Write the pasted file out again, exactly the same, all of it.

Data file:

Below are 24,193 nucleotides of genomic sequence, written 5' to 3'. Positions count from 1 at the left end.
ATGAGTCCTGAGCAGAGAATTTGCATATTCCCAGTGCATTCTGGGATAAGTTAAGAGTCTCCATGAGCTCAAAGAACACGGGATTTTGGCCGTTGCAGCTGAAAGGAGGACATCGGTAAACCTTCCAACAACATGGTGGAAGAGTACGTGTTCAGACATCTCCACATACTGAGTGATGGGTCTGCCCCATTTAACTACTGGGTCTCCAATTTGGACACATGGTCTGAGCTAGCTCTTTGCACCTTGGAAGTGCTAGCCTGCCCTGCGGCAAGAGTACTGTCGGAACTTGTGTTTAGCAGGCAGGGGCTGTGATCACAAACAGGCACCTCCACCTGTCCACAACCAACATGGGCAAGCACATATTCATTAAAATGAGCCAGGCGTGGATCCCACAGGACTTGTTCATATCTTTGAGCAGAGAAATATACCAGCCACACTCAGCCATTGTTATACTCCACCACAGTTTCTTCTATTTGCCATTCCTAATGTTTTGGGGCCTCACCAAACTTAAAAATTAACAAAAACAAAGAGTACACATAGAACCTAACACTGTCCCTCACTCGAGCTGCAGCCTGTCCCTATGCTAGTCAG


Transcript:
Below are 24,193 nucleotides of genomic sequence, written 5' to 3'. Positions count from 1 at the left end.
ATGAGTCCTGAGCAGAGAATTTGCATATTCCCAGTGCATTCTGGGATAAGTTAAGAGTCTCCATGAGCTCAAAGAACACGGGATTTTGGCCGTTGCAGCTGAAAGGAGGACATCGGTAAACCTTCCAACAACATGGTGGAAGAGTACGTGTTCAGACATCTCCACATACTGAGTGATGGGTCTGCCCCATTTAACTACTGGGTCTCCAATTTGGACACATGGTCTGAGCTAGCTCTTTGCACCTTGGAAGTGCTAGCCTGCCCTGCGGCAAGAGTACTGTCGGAACTTGTGTTTAGCAGGCAGGGGCTGTGATCACAAACAGGCACCTCCACCTGTCCACAACCAACATGGGCAAGCACATATTCATTAAAATGAGCCAGGCGTGGATCCCACAGGACTTGTTCATATCTTTGAGCAGAGAAATATACCAGCCACACTCAGCCATTGTTATACTCCACCACAGTTTCTTCTATTTGCCATTCCTAATGTTTTGGGGCCTCACCAAACTTAAAAATTAACAAAAACAAAGAGTACACATAGAACCTAACACTGTCCCTCACTCGAGCTGCAGCCTGTCCCTATGCTAGTCAG